According to a report at Dallasnews.com, “Afterward, the TSA officer was instructed by his supervisor, who was observing, to complete the final step of the screening process.” My emphasis added. This suggests to me that the agent himself was going to break procedure and omit “the final step” of the screening process, which I believe to be the genital grope, until he was directly ordered by his supervisor who was there in person to do it.

I understand the “just following orders” issue per the Nuremberg Trials. It looks like he was going to disobey the order (procedure) until he received the direct order from his supervisor. I don’t think there are many low level employees who would immediately disobey a direct order of a supervisor in that situation. When you are a grunt at the bottom and your boss tells you to do things the way you have been taught to do them, it is going to be very difficult to make the decision to disobey.

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Filed under Childhood and children, Citizenship, Ethics Alarms Award Nominee, Gender and Sex, Government & Politics, History, Law & Law Enforcement, Rights

From The Ethics Alarms “Res Ipsa Loquitur” Files: Now THAT’S An Unethical TSA Patdown

Fire that guy. Just fire him. Or suspend him without pay for a good long time.

No, on second thought, fire him.

There is no excuse for this, just reasons. The main reason is that the TSA agent is being an asshole, if not a pervert. I am patted down a lot—as an adult, wearing a suit. This is a kid in a T-shirt and shorts. What is he supposed to be hiding? No child should be subjected to this indignity, and no parent should have to stand by and endure it.

The mother who took the video  complained that her family was”treated like dogs” and forced to miss a flight during an extensive security check, according to her Facebook post:

We have been through hell this morning. They detained Aaron for well over an hour at DFW. (And deliberately kept us from our flight… we are now on an alternate) We were treated like dogs because I requested they attempt to screen him in other ways per TSA rules. He has SPD and I didn’t want my child given a pat down like this. Let me make something else crystal clear. He set off NO alarms. He physically did not alarm at all during screening, he passed through the detector just fine. He is still several hours later saying “I don’t know what I did. What did I do?” I am livid. Please, share… make this viral like the other children’s videos with TSA… I wish I had taped the entire interchange because it was horrifying. We had two DFW police officers that were called and flanking him on each side. Somehow these power tripping TSA agents who are traumatizing children and doing whatever they feel like without any cause, need to be reined in.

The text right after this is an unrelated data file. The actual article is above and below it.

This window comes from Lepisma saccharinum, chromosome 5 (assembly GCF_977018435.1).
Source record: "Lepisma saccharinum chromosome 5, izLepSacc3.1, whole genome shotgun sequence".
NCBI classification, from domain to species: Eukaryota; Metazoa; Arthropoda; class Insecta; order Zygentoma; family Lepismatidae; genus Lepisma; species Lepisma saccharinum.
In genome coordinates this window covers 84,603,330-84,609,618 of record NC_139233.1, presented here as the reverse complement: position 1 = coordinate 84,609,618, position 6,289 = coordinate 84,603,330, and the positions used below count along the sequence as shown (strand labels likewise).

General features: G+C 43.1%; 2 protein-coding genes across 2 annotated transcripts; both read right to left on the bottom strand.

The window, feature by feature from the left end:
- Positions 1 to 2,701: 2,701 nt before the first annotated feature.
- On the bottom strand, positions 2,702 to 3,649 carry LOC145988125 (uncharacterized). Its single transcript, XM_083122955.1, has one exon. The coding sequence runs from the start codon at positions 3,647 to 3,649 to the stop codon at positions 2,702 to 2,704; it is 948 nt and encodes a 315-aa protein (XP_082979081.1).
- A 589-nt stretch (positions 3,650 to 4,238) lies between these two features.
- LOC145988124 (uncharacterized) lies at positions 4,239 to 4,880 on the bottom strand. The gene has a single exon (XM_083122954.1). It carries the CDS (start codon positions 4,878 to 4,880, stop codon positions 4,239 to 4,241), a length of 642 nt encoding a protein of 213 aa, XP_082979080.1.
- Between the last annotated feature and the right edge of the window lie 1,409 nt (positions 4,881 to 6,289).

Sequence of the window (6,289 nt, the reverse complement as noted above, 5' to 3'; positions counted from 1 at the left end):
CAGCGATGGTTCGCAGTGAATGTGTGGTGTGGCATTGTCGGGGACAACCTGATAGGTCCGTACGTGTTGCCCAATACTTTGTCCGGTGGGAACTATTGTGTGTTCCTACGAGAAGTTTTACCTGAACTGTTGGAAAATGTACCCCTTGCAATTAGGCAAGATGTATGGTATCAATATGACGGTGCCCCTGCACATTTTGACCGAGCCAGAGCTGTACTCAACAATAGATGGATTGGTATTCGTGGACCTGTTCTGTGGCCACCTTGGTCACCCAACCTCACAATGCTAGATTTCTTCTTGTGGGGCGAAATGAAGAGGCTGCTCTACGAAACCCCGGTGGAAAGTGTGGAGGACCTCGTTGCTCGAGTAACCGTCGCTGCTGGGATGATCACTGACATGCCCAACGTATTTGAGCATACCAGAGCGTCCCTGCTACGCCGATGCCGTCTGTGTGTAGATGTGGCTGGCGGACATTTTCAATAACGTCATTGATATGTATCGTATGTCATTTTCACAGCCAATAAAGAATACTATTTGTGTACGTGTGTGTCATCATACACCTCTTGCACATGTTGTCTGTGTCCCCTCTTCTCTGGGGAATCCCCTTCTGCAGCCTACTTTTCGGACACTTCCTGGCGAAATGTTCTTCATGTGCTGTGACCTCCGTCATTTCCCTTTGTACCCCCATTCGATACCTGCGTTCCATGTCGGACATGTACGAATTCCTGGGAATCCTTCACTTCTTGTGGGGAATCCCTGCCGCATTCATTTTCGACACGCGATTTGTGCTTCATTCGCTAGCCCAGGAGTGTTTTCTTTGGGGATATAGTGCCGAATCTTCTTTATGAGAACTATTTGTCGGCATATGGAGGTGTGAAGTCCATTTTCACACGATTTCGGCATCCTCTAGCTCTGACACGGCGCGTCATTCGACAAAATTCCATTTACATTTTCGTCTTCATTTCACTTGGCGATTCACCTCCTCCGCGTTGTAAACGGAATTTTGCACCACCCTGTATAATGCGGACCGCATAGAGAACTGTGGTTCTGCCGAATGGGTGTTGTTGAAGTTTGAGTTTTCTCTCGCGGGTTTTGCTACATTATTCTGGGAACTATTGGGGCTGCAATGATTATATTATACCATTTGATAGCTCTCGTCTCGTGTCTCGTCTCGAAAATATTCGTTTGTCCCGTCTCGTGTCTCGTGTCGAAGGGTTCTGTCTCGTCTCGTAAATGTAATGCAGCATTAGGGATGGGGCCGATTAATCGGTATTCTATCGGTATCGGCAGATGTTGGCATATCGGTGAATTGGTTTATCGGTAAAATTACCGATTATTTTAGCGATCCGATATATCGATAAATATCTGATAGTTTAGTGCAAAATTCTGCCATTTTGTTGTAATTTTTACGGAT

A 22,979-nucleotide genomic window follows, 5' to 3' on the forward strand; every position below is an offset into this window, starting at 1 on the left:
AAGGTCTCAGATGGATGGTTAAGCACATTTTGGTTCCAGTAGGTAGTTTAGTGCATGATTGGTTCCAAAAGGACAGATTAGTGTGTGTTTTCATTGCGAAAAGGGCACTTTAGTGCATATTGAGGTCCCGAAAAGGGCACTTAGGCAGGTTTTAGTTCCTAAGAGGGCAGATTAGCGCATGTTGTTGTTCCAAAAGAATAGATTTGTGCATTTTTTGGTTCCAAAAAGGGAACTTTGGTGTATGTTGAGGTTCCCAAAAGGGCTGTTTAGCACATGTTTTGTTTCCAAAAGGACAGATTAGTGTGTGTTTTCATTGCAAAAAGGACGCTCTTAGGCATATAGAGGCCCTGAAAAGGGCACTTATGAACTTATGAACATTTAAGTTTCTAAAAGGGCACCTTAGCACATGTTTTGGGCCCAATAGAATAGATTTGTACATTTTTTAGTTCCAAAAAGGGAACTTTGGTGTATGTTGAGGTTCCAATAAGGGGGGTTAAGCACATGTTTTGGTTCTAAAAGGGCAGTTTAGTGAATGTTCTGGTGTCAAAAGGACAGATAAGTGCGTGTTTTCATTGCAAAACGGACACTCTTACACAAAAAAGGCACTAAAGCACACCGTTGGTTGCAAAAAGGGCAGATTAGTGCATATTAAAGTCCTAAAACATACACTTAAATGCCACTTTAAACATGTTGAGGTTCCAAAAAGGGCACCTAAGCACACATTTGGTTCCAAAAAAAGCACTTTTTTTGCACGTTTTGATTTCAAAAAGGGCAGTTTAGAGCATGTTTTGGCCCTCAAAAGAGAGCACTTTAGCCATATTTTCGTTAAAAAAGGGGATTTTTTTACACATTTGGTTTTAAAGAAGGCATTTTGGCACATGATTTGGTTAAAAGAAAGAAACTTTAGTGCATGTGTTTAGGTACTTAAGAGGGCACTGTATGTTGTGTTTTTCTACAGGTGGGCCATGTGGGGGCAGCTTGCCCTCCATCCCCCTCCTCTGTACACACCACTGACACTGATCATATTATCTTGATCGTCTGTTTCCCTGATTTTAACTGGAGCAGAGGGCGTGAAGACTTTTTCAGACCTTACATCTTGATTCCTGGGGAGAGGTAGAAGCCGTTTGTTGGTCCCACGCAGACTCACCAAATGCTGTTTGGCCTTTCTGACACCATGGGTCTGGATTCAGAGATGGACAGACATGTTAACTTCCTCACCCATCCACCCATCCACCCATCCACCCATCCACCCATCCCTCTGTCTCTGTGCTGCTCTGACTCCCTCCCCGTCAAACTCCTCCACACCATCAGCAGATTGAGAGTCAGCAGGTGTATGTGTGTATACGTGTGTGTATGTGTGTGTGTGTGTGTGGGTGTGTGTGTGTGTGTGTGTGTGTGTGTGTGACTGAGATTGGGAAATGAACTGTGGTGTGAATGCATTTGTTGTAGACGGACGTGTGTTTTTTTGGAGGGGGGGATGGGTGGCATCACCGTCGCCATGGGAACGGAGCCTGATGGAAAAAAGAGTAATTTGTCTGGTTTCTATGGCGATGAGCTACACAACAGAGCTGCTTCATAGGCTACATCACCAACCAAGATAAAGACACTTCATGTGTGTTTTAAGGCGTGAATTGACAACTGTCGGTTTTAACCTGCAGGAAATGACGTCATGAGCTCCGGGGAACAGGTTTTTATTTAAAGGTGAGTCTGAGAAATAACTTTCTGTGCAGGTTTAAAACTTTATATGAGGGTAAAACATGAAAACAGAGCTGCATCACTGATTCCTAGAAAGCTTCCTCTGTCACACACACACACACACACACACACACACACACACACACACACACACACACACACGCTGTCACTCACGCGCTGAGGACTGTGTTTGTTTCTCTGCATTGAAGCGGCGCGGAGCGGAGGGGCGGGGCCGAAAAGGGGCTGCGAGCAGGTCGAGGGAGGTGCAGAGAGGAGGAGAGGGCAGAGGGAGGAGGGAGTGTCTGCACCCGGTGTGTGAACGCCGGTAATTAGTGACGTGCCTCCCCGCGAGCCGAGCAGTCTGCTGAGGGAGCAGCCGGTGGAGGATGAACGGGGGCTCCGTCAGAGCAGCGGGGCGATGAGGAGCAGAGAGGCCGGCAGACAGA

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Filed under Childhood and children, Ethics Alarms Award Nominee, Ethics Dunces, Etiquette and manners, Family, Gender and Sex, Government & Politics, Law & Law Enforcement, Rights, Workplace

When Ignorance, Unethical Character And Abuse of Power Converge: The Persecution Of Ann King and Susan Hines

woman_being_handcuffed

Anne King of Washington County, Georgia, was furious at her former husband and called him out on Facebook.

Susan Hines, a friend of King’s, responded..

“POS — give me an hour and check your mailbox. I’ll be GLAD to pick up the slack.”